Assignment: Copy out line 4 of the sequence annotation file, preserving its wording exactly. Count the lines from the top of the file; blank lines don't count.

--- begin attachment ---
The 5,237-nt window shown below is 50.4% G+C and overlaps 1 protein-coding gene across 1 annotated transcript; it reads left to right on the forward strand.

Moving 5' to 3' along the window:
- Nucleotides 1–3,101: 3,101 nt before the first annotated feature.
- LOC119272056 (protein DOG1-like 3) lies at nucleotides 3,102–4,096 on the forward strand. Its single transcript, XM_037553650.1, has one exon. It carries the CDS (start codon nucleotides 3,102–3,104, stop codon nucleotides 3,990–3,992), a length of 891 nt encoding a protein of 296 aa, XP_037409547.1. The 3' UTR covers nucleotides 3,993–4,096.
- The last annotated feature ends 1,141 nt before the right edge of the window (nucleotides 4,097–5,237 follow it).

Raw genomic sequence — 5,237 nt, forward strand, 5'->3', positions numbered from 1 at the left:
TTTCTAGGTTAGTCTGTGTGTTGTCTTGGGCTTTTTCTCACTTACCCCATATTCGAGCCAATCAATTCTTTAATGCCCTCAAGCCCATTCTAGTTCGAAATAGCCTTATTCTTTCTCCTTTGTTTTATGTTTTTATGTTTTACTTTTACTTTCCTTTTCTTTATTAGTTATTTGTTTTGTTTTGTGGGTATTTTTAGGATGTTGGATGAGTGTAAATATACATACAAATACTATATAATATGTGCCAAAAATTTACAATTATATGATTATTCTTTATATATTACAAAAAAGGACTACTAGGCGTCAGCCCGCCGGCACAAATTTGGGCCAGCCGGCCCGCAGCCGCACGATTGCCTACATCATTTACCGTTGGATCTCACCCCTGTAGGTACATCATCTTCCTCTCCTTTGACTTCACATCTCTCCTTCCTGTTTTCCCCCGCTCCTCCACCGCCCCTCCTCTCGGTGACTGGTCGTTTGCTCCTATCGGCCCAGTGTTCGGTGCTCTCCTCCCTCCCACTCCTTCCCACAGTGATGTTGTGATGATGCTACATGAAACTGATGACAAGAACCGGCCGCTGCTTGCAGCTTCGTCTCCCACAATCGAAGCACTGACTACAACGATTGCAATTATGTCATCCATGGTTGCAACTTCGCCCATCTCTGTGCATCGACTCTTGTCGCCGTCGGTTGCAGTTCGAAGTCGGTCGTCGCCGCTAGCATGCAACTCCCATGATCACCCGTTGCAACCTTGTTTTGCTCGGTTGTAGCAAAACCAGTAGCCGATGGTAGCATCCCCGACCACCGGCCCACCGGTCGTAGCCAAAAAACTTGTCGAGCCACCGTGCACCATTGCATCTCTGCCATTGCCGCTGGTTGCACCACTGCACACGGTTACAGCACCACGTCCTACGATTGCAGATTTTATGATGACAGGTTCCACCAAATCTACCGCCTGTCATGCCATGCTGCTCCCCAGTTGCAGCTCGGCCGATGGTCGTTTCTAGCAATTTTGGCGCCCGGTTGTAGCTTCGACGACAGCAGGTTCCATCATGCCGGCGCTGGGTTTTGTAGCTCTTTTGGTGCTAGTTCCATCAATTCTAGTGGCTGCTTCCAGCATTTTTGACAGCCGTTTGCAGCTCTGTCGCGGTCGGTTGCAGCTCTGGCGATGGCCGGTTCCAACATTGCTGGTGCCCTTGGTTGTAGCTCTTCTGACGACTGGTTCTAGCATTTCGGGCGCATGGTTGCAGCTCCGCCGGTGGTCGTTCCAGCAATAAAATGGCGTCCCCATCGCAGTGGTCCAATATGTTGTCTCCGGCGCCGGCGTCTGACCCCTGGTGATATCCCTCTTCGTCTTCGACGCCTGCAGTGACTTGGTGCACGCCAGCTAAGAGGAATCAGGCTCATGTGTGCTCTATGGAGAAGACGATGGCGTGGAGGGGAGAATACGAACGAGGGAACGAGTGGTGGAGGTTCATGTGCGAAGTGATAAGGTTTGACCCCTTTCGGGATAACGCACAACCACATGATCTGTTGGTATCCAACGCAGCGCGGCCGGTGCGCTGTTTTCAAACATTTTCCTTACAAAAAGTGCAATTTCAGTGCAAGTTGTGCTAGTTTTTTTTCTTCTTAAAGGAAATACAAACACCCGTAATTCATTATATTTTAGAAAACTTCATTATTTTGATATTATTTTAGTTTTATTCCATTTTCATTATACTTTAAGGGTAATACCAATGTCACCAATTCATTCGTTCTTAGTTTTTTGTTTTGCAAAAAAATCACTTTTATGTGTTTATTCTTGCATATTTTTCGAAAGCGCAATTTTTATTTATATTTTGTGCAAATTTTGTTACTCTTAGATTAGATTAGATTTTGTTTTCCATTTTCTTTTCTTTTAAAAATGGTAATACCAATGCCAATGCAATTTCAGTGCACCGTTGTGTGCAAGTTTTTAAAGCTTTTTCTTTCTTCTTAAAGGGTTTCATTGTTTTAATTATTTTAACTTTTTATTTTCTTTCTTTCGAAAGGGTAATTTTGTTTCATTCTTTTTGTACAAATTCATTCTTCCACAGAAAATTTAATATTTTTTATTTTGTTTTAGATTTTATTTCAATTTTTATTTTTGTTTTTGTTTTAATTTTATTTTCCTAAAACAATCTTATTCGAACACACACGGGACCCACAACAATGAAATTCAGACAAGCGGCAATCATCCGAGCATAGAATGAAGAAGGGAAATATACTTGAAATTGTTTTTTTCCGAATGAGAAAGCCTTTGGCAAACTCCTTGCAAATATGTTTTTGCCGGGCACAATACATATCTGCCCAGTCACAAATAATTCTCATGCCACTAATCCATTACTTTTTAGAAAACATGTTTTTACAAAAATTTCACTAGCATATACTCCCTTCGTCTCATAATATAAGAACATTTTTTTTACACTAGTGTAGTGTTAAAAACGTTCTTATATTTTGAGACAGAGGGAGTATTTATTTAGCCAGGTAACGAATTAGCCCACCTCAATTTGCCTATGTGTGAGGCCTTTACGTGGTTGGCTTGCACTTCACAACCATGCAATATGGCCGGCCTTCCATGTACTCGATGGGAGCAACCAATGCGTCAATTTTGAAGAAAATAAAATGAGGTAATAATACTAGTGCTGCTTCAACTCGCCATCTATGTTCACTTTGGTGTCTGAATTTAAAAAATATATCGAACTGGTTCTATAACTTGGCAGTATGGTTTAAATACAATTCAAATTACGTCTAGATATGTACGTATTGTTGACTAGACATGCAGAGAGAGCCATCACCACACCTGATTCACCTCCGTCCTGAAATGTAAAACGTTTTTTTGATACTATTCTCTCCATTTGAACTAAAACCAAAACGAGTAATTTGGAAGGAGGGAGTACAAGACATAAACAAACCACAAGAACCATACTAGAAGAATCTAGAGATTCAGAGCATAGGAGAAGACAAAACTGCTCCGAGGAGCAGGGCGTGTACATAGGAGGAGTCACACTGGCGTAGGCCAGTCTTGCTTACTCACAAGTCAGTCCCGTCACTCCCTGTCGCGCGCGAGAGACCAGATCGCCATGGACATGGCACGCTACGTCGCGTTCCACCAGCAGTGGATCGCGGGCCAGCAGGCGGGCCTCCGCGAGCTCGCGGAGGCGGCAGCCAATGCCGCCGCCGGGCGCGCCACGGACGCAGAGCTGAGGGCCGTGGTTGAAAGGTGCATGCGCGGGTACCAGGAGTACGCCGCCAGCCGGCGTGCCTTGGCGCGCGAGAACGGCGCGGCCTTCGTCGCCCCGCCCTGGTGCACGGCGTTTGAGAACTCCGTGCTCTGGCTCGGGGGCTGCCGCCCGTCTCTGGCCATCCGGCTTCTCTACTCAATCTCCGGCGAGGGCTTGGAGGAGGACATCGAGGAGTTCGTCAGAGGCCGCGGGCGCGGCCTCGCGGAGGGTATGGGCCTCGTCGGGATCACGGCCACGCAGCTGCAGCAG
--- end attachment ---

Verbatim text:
- LOC119272056 (protein DOG1-like 3) lies at nucleotides 3,102–4,096 on the forward strand. Its single transcript, XM_037553650.1, has one exon. It carries the CDS (start codon nucleotides 3,102–3,104, stop codon nucleotides 3,990–3,992), a length of 891 nt encoding a protein of 296 aa, XP_037409547.1. The 3' UTR covers nucleotides 3,993–4,096.